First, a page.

The NYSDEC has already permitted National Grid to scale back the extent of remediation on Public Place, leading environmental activists and members of the Gowanus Community Advisory Group (CAG) to characterize the ‘clean up’ as merely containment–especially troubling given the flood conditions on the site. National Grid acknowledges the contaminants of concern are BTEX (Benzene, Toluene, Ethylbenzene and Xylene), PAHs, cyanide, and metals. With current remediation plans, the toxic pollution on Public Place will remain “significant, and at a depth,” according to EPA representative Tsiamis.

Coal tar deposits, which extend to 150 feet below the surface, will continue to migrate on this former wetland, and no barrier wall is planned between the site and the surrounding neighborhood. On permeable ground, toxic gases will dissipate, but in an enclosed structure (like the proposed housing complexes and school) chemicals can rise and accumulate inside buildings and cause serious health concerns for occupants. The public health risk of building housing on this site is clear: the CDC and National Institutes of Health have linked prolonged exposure to BTEX pollutants through air vapors directly to increased cancer rates and blood disorders.

Environmental Justice and Community Input

Unlike other aspects of community planning and development, brownfield remediation decisions and processes often happen without any community involvement. Instead, cleanup plans are usually determined as part of a site-specific redevelopment process that includes only the state regulatory agency, responsible parties, and developers. Urban planning scholars have noted that in particular, “racial minorities and lower income residents are often excluded in governmental environmental decision-making processes, a fact that raises concerns about procedural justice” especially for a site like Public Place that is designated for low-income families.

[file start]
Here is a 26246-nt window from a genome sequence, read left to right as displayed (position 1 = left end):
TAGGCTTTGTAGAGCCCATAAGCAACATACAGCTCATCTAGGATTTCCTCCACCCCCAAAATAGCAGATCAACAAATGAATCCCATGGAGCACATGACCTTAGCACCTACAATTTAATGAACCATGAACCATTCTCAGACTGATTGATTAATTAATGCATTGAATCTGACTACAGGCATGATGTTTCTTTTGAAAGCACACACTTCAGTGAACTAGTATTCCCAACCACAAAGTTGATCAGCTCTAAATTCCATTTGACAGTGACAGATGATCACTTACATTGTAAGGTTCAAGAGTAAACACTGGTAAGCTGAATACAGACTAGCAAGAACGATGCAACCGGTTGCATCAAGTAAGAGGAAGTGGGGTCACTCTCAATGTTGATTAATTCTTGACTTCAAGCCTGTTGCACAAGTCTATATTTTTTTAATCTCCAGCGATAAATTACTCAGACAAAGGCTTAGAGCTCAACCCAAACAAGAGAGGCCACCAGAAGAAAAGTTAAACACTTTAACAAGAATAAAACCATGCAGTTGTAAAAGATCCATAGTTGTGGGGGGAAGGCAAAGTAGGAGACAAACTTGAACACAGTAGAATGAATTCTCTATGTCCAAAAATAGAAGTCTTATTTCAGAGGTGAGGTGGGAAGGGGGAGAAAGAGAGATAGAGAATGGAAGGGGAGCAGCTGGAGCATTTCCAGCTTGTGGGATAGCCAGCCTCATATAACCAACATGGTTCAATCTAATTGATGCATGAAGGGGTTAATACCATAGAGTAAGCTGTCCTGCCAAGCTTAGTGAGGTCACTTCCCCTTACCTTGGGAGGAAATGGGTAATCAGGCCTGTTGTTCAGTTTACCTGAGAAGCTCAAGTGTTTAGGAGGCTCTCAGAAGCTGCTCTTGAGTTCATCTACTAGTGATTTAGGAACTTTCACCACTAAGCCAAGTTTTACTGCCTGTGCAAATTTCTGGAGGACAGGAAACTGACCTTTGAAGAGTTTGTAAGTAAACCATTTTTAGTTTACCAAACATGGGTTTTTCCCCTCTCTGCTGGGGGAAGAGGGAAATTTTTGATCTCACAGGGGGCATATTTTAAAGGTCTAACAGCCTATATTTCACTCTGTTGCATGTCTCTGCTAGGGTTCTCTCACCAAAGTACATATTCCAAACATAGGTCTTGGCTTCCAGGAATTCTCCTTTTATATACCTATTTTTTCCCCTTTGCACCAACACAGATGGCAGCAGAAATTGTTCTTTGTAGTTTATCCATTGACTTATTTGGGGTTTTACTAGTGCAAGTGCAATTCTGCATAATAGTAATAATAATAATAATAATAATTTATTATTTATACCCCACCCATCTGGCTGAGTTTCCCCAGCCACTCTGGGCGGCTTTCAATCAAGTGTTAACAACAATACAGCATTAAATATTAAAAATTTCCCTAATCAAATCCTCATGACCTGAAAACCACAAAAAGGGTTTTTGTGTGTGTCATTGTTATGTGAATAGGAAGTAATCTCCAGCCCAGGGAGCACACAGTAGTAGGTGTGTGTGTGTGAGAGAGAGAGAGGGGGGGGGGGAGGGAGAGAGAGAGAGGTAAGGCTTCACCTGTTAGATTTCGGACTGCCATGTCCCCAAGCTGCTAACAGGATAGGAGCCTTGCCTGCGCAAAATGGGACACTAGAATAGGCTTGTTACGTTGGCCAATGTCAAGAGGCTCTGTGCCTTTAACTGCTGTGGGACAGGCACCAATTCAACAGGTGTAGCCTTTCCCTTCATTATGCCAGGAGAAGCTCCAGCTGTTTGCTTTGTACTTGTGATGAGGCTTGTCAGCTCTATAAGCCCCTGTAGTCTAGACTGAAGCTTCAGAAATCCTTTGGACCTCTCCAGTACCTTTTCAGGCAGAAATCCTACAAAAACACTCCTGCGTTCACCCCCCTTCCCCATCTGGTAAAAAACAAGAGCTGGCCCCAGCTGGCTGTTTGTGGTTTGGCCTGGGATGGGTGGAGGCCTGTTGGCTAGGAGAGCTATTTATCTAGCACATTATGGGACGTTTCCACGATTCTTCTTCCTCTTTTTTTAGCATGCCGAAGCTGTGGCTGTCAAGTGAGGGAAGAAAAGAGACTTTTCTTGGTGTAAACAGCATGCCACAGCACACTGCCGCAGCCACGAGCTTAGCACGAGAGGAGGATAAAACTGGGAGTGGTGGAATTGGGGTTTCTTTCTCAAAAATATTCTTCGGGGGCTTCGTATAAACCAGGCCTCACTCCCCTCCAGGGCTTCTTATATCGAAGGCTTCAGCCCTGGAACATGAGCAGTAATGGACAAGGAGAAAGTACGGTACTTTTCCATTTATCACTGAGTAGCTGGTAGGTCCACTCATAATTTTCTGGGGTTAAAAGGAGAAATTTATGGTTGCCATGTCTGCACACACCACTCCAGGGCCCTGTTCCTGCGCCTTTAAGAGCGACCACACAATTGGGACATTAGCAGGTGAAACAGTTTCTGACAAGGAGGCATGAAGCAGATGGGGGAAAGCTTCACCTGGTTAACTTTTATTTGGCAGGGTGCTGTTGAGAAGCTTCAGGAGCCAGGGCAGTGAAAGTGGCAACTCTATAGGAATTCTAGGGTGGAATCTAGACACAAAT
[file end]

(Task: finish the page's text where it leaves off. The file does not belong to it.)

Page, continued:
The environmental justice (EJ) movement provides an important lens to examine the Public Place proposal, both because of historic intersections between environmental, social, and racial justice struggles and because of the framing of the Public Place proposal by rezoning proponents as a project that is fundamentally about equity. The principles and practices that have defined EJ struggles–those of self-determination, transparency, and community involvement–are fundamentally at odds with the current NYS BCP.

The State Environmental Quality Review Act does not require compliance oversight, and the only recourse is through community-led litigation. Low-income communities lack funding for lawsuits, and if the site were managed as a public-private partnership such as NYCHA’s RAD-converted properties, the tenants’ legal rights would be diminished further. Scholarly research and the direct experience of communities of color facing environmental injustices both support the conclusion that the NYS BCP may prevent the state from heeding the community’s concerns in the case of Public Place.

Alternative Plans

Public Place must be remediated and monitored in perpetuity regardless of its future use, but without a full removal down to bedrock, significant toxins will remain. Given the potential for public health risks and ongoing contamination of the Gowanus Canal, environmental activists and community members call for full remediation, community input for the cleanup process, and for community power in shaping alternative plans for the site. The Gowanus Lands alternative proposal for a park on Public Place is one option that would pose less danger to current and future residents. A Superfund designation for Public Place could also provide a framework for community input and ensure compliance with federal standards. Perhaps these solutions wouldn’t provide as much profit for real estate developers, but they would certainly avoid a Love Canal in Gowanus.

Environmental activists Nora Almeida, Linda LaViolette and Miranda Sielaff are Gowanus residents and members of the community group Voice of Gowanus.